A wise person once wrote, “On their deathbed, no one ever said, ‘I wish I’d spent more time at the office.’”
There’s nothing wrong with being good in our chosen profession, but there’s certainly much more to a person’s life.
My family recently said goodbye to our 89-year-old father. It’s very interesting to listen to the things said about him. Dad was extremely competent in his profession. As a traffic manager for several large manufacturers, he was on the cutting edge of innovation. He saw how using containers would increase efficiency and cut shipping costs, and he worked hard to promote the idea. He often had industrial headhunters offering him a better job in a new location.
My dad did meaningful work. Because of his efforts, customers got the machinery and equipment they needed to improve the quality of their lives. His willingness to learn and his efforts for constant improvement in his field helped modernize the shipping industry. It’s good when one can look back on a career and see a job well done.
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Meaning in life doesn’t come only from work, however. As the family gathers and talks about dad, there’s little mention of his career. We’re talking about how we knew he cared about us, how he made us feel and how he made us laugh. It’s amazing to hear the consistency in the stories about him.
One thing that’s said over and over is that dad loved to engage people in conversation. He was curious, but he also had strong opinions. I engaged in many arguments with him about the cause of the world’s problems and the best way to promote well-being in the developing world. We often agreed to disagree, but we walked away with an awareness that there may have been a grain of truth in what the other person was saying.
My father’s passing is even more profound for my extended family because he’s the last of his generation to pass on. When I think about his interactions with his seven brothers and sisters, I saw the same spirit. Discussions became very loud and heated, but they were never mean. In the end, we were always family. Love is the only word in the English language that expresses the predominant sentiment.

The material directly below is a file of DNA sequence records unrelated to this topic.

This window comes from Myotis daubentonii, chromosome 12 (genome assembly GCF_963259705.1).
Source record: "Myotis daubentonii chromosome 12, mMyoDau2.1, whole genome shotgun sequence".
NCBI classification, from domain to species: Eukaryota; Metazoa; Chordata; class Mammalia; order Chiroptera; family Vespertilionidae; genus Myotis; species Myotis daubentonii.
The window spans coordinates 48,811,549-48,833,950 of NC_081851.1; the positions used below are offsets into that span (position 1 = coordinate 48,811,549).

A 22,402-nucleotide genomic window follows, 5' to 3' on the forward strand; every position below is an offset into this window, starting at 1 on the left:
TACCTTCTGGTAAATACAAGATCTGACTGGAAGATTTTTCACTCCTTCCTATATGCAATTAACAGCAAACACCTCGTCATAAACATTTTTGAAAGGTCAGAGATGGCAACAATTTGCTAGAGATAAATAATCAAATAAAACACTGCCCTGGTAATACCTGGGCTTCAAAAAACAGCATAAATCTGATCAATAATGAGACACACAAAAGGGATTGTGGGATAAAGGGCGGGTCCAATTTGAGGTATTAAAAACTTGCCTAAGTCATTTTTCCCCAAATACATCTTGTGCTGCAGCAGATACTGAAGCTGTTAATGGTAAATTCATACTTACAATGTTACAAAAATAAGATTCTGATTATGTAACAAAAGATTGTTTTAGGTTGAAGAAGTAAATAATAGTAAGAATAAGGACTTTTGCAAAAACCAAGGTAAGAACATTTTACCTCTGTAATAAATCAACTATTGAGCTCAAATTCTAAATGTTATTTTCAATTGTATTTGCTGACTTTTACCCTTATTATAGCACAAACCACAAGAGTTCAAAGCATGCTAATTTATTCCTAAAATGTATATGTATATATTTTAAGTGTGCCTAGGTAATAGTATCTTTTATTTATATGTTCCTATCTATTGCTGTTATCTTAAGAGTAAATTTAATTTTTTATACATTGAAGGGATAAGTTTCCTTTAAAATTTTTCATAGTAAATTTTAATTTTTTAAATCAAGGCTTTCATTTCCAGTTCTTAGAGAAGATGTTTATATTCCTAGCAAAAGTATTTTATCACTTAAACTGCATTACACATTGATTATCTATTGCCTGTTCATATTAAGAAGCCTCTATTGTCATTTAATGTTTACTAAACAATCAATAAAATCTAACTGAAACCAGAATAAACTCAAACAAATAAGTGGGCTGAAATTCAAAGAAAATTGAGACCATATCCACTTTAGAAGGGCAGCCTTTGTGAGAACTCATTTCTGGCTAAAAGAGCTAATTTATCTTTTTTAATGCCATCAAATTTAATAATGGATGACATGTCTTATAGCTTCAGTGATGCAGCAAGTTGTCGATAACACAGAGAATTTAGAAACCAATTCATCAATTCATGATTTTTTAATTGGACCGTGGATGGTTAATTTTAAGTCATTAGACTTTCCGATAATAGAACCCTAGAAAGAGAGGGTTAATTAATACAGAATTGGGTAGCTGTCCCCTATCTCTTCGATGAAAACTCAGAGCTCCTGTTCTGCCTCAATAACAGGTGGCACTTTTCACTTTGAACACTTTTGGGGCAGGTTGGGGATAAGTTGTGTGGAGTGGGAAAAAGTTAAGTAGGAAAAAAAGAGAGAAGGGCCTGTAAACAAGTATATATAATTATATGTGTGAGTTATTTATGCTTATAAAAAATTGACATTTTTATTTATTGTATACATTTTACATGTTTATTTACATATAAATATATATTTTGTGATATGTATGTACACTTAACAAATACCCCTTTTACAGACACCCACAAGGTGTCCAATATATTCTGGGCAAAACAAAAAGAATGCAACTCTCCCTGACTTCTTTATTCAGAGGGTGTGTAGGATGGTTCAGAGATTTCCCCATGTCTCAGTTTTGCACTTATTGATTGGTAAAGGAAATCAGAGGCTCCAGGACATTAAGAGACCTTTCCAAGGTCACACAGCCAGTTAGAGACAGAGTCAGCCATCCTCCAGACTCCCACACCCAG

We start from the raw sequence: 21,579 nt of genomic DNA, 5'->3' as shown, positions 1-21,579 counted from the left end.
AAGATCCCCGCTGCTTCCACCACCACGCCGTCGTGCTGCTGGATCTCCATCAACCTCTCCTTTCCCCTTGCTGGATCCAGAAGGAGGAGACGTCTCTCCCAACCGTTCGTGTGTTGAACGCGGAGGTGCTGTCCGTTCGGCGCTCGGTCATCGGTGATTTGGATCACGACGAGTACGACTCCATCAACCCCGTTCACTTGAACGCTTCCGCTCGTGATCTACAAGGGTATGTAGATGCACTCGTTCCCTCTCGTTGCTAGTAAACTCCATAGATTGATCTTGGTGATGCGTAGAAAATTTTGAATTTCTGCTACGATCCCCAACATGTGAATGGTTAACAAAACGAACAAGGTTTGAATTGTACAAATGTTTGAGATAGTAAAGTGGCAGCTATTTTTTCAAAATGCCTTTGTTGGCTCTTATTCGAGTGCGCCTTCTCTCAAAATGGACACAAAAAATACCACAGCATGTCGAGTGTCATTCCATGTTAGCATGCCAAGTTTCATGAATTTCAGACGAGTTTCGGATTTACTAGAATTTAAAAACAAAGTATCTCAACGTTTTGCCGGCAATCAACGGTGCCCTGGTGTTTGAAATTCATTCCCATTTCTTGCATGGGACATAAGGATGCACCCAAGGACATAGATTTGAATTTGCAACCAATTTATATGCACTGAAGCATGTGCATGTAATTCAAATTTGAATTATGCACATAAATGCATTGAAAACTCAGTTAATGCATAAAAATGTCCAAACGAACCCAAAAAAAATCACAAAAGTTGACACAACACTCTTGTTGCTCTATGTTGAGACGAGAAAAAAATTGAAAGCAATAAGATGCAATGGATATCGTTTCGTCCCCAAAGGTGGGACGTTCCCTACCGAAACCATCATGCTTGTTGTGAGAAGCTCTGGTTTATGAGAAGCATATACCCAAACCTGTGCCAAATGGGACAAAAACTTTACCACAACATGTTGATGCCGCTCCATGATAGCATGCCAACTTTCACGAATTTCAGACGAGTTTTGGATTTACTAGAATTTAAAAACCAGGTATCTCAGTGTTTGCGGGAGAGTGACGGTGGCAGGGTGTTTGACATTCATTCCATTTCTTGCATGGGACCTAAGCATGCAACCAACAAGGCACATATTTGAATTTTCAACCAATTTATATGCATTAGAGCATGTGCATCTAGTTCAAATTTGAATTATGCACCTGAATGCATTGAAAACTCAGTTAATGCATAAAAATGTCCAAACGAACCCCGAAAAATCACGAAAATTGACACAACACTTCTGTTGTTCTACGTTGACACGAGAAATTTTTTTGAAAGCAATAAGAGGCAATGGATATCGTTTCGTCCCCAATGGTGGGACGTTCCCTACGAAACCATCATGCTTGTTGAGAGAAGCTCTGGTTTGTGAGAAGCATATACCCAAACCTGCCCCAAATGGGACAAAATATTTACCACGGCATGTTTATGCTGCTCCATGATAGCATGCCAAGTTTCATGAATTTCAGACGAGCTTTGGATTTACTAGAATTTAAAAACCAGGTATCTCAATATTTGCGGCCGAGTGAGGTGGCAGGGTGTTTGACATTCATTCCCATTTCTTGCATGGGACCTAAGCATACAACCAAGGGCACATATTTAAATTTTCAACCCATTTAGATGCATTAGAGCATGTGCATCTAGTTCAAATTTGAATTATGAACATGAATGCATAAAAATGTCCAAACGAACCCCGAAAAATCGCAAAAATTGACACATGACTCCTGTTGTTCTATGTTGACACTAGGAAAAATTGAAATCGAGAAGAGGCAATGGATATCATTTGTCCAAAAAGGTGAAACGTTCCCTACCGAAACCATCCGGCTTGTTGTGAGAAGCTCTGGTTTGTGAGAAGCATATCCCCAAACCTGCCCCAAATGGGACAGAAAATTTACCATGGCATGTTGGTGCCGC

As I reflect on my approach to teaching and writing, I see the influence of my family. I continue to have strong opinions, but I know that the world doesn’t need people who think the same. We need to explore perspectives, listen to each other and allow our ideas to be challenged. This is what Stephen Covey referred to as “creating synergy” in his book The 7 Habits of Highly Effective People.
Of course, there are people who won’t listen, who can’t work with others, people who tell us that only they have the right answers. We seem to have created a culture and media that prefer this type of unbridled dogmatism, thus giving them a powerful soapbox from which to speak. We buy into the same dogmatism when we put one another into ideological boxes.
Perhaps this is the greatest legacy of my father and his family. Society isn’t the same as a family, but honour and respect are still central to all our relationships. We need to recognize when these principles are present and when they’re not. My dad and his siblings always made me feel valued, regardless of my opinions. If others don’t make us feel that way, why should we give them any credibility?
Humanity is diverse, and each person is the gift of who they are. If we keep this in mind, maybe when our time comes, we will leave the world better than we found it.
Gerry Chidiac specializes in languages, genocide studies and works with at-risk students. He is the recipient of an award from the Vancouver Holocaust Education Centre for excellence in teaching about the Holocaust. For interview requests, click here.
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